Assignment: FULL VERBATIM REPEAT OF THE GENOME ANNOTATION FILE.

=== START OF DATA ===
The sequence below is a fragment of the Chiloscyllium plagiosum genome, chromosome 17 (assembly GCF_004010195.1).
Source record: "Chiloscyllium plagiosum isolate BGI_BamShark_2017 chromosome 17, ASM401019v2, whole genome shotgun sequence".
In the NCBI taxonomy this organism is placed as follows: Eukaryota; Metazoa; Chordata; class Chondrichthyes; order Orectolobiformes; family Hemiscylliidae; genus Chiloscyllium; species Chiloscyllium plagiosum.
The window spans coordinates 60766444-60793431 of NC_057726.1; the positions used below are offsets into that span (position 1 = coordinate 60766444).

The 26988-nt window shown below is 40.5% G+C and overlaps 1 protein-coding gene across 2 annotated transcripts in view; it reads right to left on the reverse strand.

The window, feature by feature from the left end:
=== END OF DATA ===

The sequence below is a fragment of the Chiloscyllium plagiosum genome, chromosome 17 (assembly GCF_004010195.1).
Source record: "Chiloscyllium plagiosum isolate BGI_BamShark_2017 chromosome 17, ASM401019v2, whole genome shotgun sequence".
In the NCBI taxonomy this organism is placed as follows: Eukaryota; Metazoa; Chordata; class Chondrichthyes; order Orectolobiformes; family Hemiscylliidae; genus Chiloscyllium; species Chiloscyllium plagiosum.
The window spans coordinates 60766444-60793431 of NC_057726.1; the positions used below are offsets into that span (position 1 = coordinate 60766444).

The 26988-nt window shown below is 40.5% G+C and overlaps 1 protein-coding gene across 2 annotated transcripts in view; it reads right to left on the reverse strand.

The window, feature by feature from the left end: